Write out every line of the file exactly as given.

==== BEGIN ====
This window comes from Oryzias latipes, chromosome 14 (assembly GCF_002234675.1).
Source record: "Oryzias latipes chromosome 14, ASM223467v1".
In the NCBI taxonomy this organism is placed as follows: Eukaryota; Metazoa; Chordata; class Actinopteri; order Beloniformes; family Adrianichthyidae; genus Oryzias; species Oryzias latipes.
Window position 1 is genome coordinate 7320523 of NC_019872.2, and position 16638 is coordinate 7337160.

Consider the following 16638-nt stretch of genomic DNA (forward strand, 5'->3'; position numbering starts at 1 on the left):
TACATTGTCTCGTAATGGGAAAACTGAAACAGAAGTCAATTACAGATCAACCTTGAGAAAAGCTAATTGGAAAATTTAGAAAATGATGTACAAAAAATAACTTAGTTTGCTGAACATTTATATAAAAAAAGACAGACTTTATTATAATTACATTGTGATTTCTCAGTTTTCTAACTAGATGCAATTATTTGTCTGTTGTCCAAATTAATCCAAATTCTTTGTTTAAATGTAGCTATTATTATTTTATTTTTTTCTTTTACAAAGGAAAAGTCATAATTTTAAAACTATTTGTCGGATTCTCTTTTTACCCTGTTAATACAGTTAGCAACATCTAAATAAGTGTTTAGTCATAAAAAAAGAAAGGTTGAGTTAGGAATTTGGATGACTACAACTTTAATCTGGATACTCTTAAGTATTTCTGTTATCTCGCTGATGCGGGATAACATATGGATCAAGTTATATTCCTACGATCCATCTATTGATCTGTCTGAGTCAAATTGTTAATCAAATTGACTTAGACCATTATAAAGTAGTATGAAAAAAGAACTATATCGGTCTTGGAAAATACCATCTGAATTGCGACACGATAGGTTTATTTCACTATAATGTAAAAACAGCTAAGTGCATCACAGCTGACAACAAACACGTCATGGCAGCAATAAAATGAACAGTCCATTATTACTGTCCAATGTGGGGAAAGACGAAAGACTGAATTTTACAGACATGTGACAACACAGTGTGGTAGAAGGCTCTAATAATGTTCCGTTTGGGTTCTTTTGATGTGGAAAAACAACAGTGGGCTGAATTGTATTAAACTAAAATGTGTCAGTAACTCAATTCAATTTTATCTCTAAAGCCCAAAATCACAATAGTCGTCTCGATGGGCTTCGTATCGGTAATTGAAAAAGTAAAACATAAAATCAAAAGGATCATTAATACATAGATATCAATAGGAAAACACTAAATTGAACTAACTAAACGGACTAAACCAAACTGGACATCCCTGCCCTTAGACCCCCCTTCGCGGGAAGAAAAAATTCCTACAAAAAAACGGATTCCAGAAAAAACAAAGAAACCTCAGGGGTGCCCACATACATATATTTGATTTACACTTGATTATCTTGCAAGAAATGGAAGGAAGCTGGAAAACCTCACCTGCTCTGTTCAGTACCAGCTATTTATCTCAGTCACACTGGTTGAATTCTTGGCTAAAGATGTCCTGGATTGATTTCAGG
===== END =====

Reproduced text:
This window comes from Oryzias latipes, chromosome 14 (assembly GCF_002234675.1).
Source record: "Oryzias latipes chromosome 14, ASM223467v1".
In the NCBI taxonomy this organism is placed as follows: Eukaryota; Metazoa; Chordata; class Actinopteri; order Beloniformes; family Adrianichthyidae; genus Oryzias; species Oryzias latipes.
Window position 1 is genome coordinate 7320523 of NC_019872.2, and position 16638 is coordinate 7337160.

Consider the following 16638-nt stretch of genomic DNA (forward strand, 5'->3'; position numbering starts at 1 on the left):
TACATTGTCTCGTAATGGGAAAACTGAAACAGAAGTCAATTACAGATCAACCTTGAGAAAAGCTAATTGGAAAATTTAGAAAATGATGTACAAAAAATAACTTAGTTTGCTGAACATTTATATAAAAAAAGACAGACTTTATTATAATTACATTGTGATTTCTCAGTTTTCTAACTAGATGCAATTATTTGTCTGTTGTCCAAATTAATCCAAATTCTTTGTTTAAATGTAGCTATTATTATTTTATTTTTTTCTTTTACAAAGGAAAAGTCATAATTTTAAAACTATTTGTCGGATTCTCTTTTTACCCTGTTAATACAGTTAGCAACATCTAAATAAGTGTTTAGTCATAAAAAAAGAAAGGTTGAGTTAGGAATTTGGATGACTACAACTTTAATCTGGATACTCTTAAGTATTTCTGTTATCTCGCTGATGCGGGATAACATATGGATCAAGTTATATTCCTACGATCCATCTATTGATCTGTCTGAGTCAAATTGTTAATCAAATTGACTTAGACCATTATAAAGTAGTATGAAAAAAGAACTATATCGGTCTTGGAAAATACCATCTGAATTGCGACACGATAGGTTTATTTCACTATAATGTAAAAACAGCTAAGTGCATCACAGCTGACAACAAACACGTCATGGCAGCAATAAAATGAACAGTCCATTATTACTGTCCAATGTGGGGAAAGACGAAAGACTGAATTTTACAGACATGTGACAACACAGTGTGGTAGAAGGCTCTAATAATGTTCCGTTTGGGTTCTTTTGATGTGGAAAAACAACAGTGGGCTGAATTGTATTAAACTAAAATGTGTCAGTAACTCAATTCAATTTTATCTCTAAAGCCCAAAATCACAATAGTCGTCTCGATGGGCTTCGTATCGGTAATTGAAAAAGTAAAACATAAAATCAAAAGGATCATTAATACATAGATATCAATAGGAAAACACTAAATTGAACTAACTAAACGGACTAAACCAAACTGGACATCCCTGCCCTTAGACCCCCCTTCGCGGGAAGAAAAAATTCCTACAAAAAAACGGATTCCAGAAAAAACAAAGAAACCTCAGGGGTGCCCACATACATATATTTGATTTACACTTGATTATCTTGCAAGAAATGGAAGGAAGCTGGAAAACCTCACCTGCTCTGTTCAGTACCAGCTATTTATCTCAGTCACACTGGTTGAATTCTTGGCTAAAGATGTCCTGGATTGATTTCAGG